Children are also catered for at Constitution Hill with a kids’ museum called Play Africa. Play Africa is based inside the Old Fort section of the precinct, just 20 metres from the former cell where Nelson Mandela was once incarcerated. According to Gretchen Wilson-Prangley, CEO at Play Africa: “The location is particularly significant this year as 2018 marks the centenary of the birth of Nelson Mandela. This anniversary provides a unique opportunity to reflect on his life and times and to promote his legacy through collaborations with local partners that promote democracy and human rights.”
Constitution Hill is open daily from 09h00 to 17h00 at a cost of R60 (€4) per adult or R100 (€6) for a full guided tour.
Top tip: If you visit the court on a day when court is in session, the public can sit in on a session and watch court proceedings. Just bow to the Chief Justice when you enter and leave the gallery.
Apartheid Museum, Ormonde
A staple for any visit to Johannesburg, this museum features in-depth analysis of the history of South Africa as well as a separate exhibition covering Mandela’s life. Featuring a display of his writings and even the car made for him after his release from prison, this exhibit is an excellent way for tourists to learn all about his life.
The Apartheid Museum is open daily from 09h00 to 17h00 at a cost of R95 (€6). Guided tours are also available and can be booked in advance.
Nelson Mandela Square, Sandton
Home to a number of restaurants and shops, Nelson Mandela Square is located in Sandton City and home to a larger-than-life statue of Mandela and a newly opened outdoor installation. The new addition, installed by photographer and artist Erhardt Thiel, includes a replica of the bench Mandela had in his cell on Robben Island. The Square also commissioned a ‘100’ logo installation, along the same lines as the ‘LOVE’ installation in New York City. Using the official centenary logo of the Nelson Mandela Foundation, the installation uses mirrors to symbolise reflection.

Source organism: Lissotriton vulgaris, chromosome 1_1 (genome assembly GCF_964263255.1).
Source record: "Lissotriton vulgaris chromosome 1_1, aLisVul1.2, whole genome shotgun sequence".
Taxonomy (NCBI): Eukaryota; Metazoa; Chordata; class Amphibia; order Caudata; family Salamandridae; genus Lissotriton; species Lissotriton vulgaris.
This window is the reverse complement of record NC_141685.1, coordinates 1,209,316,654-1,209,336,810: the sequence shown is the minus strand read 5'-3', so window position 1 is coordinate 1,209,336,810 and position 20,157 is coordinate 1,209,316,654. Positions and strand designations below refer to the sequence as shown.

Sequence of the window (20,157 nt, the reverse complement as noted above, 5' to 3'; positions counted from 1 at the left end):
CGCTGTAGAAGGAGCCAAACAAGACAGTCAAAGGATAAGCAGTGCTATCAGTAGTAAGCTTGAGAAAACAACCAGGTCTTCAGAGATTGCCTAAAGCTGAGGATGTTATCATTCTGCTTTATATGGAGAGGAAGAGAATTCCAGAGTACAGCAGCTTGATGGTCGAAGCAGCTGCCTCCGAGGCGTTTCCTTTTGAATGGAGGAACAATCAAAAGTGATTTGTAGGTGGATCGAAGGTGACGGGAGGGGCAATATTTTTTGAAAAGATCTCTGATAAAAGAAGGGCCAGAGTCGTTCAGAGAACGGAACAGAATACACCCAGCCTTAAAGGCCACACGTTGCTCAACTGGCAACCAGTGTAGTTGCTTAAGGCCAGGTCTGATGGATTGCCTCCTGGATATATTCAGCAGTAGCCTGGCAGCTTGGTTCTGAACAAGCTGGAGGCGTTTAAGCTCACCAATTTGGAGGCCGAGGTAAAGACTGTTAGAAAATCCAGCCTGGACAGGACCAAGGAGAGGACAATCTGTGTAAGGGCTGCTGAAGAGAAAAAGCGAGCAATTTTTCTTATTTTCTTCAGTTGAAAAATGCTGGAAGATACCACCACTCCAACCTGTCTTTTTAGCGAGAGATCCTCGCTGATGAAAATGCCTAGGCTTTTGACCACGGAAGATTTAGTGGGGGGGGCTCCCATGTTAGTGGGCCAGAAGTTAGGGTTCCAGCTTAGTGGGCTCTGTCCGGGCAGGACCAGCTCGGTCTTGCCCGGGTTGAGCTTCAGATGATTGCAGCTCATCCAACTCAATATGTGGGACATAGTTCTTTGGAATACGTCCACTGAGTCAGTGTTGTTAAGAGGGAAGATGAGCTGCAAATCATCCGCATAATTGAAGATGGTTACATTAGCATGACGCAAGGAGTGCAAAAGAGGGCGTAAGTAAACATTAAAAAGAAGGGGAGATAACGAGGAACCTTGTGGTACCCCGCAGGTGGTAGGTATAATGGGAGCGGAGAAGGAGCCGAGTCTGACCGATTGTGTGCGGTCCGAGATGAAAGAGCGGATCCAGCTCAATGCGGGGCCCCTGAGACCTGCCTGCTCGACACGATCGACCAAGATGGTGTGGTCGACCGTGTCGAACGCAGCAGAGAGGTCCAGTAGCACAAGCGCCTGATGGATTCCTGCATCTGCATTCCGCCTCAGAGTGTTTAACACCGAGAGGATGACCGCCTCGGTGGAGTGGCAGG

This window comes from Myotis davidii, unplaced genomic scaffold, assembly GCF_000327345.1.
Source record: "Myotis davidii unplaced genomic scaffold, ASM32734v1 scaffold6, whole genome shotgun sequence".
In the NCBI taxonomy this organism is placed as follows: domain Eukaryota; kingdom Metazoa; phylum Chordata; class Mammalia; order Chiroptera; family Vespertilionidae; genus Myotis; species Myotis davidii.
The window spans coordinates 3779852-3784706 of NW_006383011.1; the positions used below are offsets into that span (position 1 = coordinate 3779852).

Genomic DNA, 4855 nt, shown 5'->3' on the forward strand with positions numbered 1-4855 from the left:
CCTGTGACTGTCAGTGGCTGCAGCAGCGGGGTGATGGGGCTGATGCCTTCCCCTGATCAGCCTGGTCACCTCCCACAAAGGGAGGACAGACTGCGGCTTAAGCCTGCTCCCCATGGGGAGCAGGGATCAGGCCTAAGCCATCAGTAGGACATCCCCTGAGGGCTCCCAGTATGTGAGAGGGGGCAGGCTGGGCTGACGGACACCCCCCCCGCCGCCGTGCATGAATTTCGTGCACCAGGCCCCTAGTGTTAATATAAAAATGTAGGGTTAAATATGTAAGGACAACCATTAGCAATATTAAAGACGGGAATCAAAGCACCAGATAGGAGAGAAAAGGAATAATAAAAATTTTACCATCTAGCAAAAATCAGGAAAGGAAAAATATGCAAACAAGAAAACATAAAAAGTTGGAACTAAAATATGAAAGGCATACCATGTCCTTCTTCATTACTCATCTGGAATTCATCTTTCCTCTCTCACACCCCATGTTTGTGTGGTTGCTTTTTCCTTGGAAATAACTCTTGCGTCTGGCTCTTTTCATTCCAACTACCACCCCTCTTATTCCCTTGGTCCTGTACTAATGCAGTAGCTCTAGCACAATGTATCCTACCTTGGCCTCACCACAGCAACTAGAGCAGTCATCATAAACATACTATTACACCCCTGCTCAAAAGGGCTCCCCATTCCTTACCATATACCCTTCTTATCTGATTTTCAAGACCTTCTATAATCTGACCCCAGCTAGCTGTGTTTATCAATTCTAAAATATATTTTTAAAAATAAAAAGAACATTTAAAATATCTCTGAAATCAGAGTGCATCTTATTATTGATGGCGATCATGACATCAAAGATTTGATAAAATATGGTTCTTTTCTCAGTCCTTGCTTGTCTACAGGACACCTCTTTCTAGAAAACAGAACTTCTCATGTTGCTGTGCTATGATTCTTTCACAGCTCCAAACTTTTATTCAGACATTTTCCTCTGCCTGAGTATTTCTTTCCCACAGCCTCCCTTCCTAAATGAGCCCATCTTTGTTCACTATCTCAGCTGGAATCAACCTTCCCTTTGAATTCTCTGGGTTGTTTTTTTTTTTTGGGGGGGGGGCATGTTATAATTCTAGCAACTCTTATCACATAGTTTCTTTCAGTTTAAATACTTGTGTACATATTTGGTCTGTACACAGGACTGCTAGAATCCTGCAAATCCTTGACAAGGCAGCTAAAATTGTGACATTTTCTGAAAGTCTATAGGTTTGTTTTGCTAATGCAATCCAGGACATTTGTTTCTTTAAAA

Nelson Mandela Bridge, Braamfontein
Crossing Johannesburg’s railway tracks, the bridge was opened in 2003 and has become an icon in the city. Spanning 295 metres across 42 railway tracks, the suspension bridge connects the downtown suburbs of Braamfontein and Newtown, both bustling areas filled with culture, art, music and food. It is the largest cable-stayed bridge in southern Africa. At night, the bridge is lit up with the colours of the rainbow.
Top tip: Crossing the bridge is fun but for the best view of the bridge, tourists should drive over the Queen Elizabeth Bridge or along the M1 South.
Nelson Mandela Centre of Memory, Houghton
At the location of Mandela’s last office before he retired, the building is also home to the Nelson Mandela Foundation. The permanent exhibition at the centre, The Life and Times of Nelson Mandela, uses documents from the man himself as well as other items, photographs and artefacts to illustrate his life story. A second exhibition space houses temporary exhibitions, changed two or three times a year. For the centenary year, it is showing Unthreading Madiba – an exhibition that traces Mandela’s life through he way in which he constructed his image, or, at times, the image that was constructed of him. The exhibition has chapters representing an image of Mandela through the clothes he wore or a name that he was given or took on.
The Nelson Mandela Centre of Memory is open on weekdays from 09h00 to 16h00 and is free to the public.
Top tip: Just around the corner, on 12th and 13th Avenues are the two homes where Mandela lived in Johannesburg after he moved from Soweto following his release from prison. He died at his Houghton home in December 2013.
Patrick concludes: “Mandela has left a lasting and wonderful legacy. It’s important that we encourage the youth to learn about all the good that was done and the miracle of abolishing apartheid.”